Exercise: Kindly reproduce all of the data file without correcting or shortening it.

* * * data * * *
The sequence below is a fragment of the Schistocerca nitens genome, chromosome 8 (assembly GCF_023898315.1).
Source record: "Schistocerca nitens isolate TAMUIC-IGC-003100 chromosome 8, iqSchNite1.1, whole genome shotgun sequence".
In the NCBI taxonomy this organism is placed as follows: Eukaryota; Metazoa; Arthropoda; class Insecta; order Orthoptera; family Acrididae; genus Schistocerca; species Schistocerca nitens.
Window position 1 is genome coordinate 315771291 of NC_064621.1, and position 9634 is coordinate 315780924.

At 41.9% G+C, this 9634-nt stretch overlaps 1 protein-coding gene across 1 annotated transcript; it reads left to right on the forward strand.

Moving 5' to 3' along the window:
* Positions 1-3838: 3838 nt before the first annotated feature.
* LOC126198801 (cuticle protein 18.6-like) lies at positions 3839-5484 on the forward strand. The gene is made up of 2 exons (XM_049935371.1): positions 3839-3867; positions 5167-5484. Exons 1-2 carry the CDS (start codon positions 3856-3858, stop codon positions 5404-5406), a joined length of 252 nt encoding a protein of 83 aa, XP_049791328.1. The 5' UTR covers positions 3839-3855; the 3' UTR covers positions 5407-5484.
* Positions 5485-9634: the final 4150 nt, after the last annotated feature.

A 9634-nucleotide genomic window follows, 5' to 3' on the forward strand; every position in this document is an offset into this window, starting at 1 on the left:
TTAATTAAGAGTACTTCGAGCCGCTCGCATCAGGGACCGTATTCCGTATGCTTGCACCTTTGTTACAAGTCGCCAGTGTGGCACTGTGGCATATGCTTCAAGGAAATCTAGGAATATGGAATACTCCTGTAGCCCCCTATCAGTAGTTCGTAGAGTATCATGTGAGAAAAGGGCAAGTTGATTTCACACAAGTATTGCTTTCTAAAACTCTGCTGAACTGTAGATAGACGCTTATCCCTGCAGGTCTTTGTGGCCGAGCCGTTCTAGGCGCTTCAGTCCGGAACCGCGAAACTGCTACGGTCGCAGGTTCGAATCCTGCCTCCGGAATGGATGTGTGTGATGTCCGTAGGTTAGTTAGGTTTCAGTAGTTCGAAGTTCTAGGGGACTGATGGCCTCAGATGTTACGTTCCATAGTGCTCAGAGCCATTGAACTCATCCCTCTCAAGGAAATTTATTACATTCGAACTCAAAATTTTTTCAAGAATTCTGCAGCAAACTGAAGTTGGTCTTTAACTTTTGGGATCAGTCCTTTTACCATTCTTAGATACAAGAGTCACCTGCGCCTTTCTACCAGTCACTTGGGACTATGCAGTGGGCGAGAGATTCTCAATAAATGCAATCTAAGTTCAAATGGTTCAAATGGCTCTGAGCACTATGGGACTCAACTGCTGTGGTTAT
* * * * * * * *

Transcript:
The sequence below is a fragment of the Schistocerca nitens genome, chromosome 8 (assembly GCF_023898315.1).
Source record: "Schistocerca nitens isolate TAMUIC-IGC-003100 chromosome 8, iqSchNite1.1, whole genome shotgun sequence".
In the NCBI taxonomy this organism is placed as follows: Eukaryota; Metazoa; Arthropoda; class Insecta; order Orthoptera; family Acrididae; genus Schistocerca; species Schistocerca nitens.
Window position 1 is genome coordinate 315771291 of NC_064621.1, and position 9634 is coordinate 315780924.

At 41.9% G+C, this 9634-nt stretch overlaps 1 protein-coding gene across 1 annotated transcript; it reads left to right on the forward strand.

Moving 5' to 3' along the window:
* Positions 1-3838: 3838 nt before the first annotated feature.
* LOC126198801 (cuticle protein 18.6-like) lies at positions 3839-5484 on the forward strand. The gene is made up of 2 exons (XM_049935371.1): positions 3839-3867; positions 5167-5484. Exons 1-2 carry the CDS (start codon positions 3856-3858, stop codon positions 5404-5406), a joined length of 252 nt encoding a protein of 83 aa, XP_049791328.1. The 5' UTR covers positions 3839-3855; the 3' UTR covers positions 5407-5484.
* Positions 5485-9634: the final 4150 nt, after the last annotated feature.

A 9634-nucleotide genomic window follows, 5' to 3' on the forward strand; every position in this document is an offset into this window, starting at 1 on the left:
TTAATTAAGAGTACTTCGAGCCGCTCGCATCAGGGACCGTATTCCGTATGCTTGCACCTTTGTTACAAGTCGCCAGTGTGGCACTGTGGCATATGCTTCAAGGAAATCTAGGAATATGGAATACTCCTGTAGCCCCCTATCAGTAGTTCGTAGAGTATCATGTGAGAAAAGGGCAAGTTGATTTCACACAAGTATTGCTTTCTAAAACTCTGCTGAACTGTAGATAGACGCTTATCCCTGCAGGTCTTTGTGGCCGAGCCGTTCTAGGCGCTTCAGTCCGGAACCGCGAAACTGCTACGGTCGCAGGTTCGAATCCTGCCTCCGGAATGGATGTGTGTGATGTCCGTAGGTTAGTTAGGTTTCAGTAGTTCGAAGTTCTAGGGGACTGATGGCCTCAGATGTTACGTTCCATAGTGCTCAGAGCCATTGAACTCATCCCTCTCAAGGAAATTTATTACATTCGAACTCAAAATTTTTTCAAGAATTCTGCAGCAAACTGAAGTTGGTCTTTAACTTTTGGGATCAGTCCTTTTACCATTCTTAGATACAAGAGTCACCTGCGCCTTTCTACCAGTCACTTGGGACTATGCAGTGGGCGAGAGATTCTCAATAAATGCAATCTAAGTTCAAATGGTTCAAATGGCTCTGAGCACTATGGGACTCAACTGCTGTGGTTAT